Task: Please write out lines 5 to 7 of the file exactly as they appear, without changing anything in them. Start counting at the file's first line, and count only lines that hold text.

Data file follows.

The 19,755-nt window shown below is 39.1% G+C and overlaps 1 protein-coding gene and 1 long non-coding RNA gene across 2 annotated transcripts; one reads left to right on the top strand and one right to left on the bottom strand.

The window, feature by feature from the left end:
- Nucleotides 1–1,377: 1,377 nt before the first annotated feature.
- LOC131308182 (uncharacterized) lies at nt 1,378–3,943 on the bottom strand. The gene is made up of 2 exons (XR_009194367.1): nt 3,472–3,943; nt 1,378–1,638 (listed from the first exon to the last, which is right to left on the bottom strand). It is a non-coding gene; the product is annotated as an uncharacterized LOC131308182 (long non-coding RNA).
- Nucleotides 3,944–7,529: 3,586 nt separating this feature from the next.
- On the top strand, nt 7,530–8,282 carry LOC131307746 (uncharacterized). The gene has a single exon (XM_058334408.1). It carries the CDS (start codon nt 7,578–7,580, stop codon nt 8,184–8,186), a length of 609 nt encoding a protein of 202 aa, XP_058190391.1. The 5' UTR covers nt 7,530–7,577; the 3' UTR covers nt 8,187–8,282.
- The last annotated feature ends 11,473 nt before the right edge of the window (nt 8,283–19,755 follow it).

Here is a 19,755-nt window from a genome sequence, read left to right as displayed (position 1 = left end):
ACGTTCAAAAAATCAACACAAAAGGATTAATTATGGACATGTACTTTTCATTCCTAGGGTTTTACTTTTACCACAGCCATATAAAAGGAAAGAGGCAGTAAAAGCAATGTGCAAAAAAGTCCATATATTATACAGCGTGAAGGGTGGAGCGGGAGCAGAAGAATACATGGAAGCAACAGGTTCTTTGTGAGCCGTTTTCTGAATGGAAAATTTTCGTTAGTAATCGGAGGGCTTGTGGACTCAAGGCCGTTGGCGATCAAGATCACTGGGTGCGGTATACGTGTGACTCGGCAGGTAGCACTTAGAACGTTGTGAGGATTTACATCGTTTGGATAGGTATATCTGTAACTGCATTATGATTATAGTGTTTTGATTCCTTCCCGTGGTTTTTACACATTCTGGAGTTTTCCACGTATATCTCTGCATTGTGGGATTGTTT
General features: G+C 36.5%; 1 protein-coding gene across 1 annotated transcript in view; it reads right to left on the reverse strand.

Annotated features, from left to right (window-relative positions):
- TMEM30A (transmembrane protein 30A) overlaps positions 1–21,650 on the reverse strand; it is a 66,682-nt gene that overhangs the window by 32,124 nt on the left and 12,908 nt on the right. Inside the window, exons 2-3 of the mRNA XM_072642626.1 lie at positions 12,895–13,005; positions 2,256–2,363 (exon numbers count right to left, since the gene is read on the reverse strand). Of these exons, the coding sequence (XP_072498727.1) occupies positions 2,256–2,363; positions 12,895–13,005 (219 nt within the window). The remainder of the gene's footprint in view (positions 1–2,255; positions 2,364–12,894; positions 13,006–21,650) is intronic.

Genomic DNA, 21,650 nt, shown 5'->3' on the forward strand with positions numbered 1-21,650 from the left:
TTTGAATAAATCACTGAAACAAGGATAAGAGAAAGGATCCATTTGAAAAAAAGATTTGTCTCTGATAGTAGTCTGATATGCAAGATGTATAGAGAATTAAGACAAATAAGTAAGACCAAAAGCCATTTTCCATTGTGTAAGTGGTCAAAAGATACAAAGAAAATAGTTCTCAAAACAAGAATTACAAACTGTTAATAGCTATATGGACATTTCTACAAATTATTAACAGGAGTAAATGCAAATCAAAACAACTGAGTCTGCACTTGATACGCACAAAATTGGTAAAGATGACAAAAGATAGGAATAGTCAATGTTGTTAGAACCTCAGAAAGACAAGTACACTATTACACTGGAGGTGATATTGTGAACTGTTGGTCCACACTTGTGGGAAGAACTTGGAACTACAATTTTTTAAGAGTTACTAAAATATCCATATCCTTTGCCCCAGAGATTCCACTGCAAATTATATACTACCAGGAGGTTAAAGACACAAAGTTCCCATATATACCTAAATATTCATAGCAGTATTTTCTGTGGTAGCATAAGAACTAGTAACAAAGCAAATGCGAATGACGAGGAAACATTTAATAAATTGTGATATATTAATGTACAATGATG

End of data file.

- Nucleotides 3,944–7,529: 3,586 nt separating this feature from the next.
- On the top strand, nt 7,530–8,282 carry LOC131307746 (uncharacterized). The gene has a single exon (XM_058334408.1). It carries the CDS (start codon nt 7,578–7,580, stop codon nt 8,184–8,186), a length of 609 nt encoding a protein of 202 aa, XP_058190391.1. The 5' UTR covers nt 7,530–7,577; the 3' UTR covers nt 8,187–8,282.
- The last annotated feature ends 11,473 nt before the right edge of the window (nt 8,283–19,755 follow it).